Persimmons are far and away my favorite food.
They outrank everything including chocolate, pasta, pizza, bread and butter, bagels, black and white cookies, onion soup, salmon, fried clams, applesauce… even my mother’s tuna casserole (sorry Mom!)
In fact, as they’re only available for about 6 weeks in the fall each year, if you happen across a ripe one in February, I might be willing to sell you certain non-vital organs for a bite.
But the other day I had a strange experience at Whole Foods (our organic grocery here in New England) the first week they were available this fall.
Sharon and I go shopping most Sundays. And I practically fainted when we walked into the store and saw a display full of hundreds of them. HEAVEN, I thought!
I rushed to the display (almost pushing Sharon aside – and I’m only half kidding) and started filling up a gigantic bag with about 14 of them. (You can’t eat’m before they’re ripe by the way or you’re going to throw up)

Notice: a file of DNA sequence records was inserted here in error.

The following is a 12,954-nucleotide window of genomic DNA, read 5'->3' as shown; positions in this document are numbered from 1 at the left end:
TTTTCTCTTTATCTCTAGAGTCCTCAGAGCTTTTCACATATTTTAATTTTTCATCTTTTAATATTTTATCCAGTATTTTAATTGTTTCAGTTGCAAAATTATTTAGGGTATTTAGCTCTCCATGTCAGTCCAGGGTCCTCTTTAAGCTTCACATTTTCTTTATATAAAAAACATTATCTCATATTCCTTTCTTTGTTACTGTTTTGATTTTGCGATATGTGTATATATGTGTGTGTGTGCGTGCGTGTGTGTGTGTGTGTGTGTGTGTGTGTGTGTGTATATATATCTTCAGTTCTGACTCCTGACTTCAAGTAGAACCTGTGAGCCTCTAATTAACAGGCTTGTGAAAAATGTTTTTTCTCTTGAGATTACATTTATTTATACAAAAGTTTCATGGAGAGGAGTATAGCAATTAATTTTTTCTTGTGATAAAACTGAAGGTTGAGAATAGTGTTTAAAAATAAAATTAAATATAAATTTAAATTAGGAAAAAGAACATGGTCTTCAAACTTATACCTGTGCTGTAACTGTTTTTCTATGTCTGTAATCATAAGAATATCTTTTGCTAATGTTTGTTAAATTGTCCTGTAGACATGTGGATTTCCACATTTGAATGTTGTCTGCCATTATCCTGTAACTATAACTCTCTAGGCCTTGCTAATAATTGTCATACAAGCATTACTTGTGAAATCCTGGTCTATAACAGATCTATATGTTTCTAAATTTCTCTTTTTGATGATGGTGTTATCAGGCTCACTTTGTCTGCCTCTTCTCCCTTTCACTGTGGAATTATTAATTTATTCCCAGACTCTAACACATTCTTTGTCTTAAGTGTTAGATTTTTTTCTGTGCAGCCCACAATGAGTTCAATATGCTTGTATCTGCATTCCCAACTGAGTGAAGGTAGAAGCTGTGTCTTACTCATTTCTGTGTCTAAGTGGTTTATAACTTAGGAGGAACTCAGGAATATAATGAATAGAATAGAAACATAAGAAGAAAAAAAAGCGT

Then… I paused.
Because the season just started, they were $1.49 EACH.
Which meant I was going to be shelling out about $20 for the bag.
And despite what I just told you (I’d almost sell you my Mom for a bag), despite the fact that $20 isn’t very much money to me these days…
A Big Hairy Price Policeman in my head shouted “NO WAY GLENN… YOU CAN’T PAY $20 FOR A BAG OF FRUIT!!!”
And therein lies your pricing problem.
If your prospect thinks of what you’ve got to offer in any kind of predefined commoditized category… you’re sunk 🙁
But there’s good news.
I did indeed buy the big bag of persimmons, and walked out with my head held high.
Do you know why?
Because I remembered that I’d probably spent $40 on “Decaf Venti Soy Lattes with No Foam” at Starbucks that week.
And I said to myself “I’ll be damned if I’m going to let Starbucks hijack my brain into believing I should spend twice the money on a quarter of the nutrition and a tenth of the pleasure of this big bag of organic fruit in front of me”
I BROKE THE COMMODITY SPELL.
I made an apples to oranges comparison in my own mind and castrated the price police.
Which is exactly what you need to do with your prospects.
You need to ask yourself what artificial, commoditized category your prospects place your product or service in, then make comparisons to things they’re already spending without thinking about, and show them with specific, well grounded logic why they’re actually going to get a LOT MORE from you with this purchase than they’re brainlessly spending elsewhere.
And the best part is… if what you’re selling actually IS packed full of value, then you’re doing them a favor, like I did myself a favor by buying the persimmons.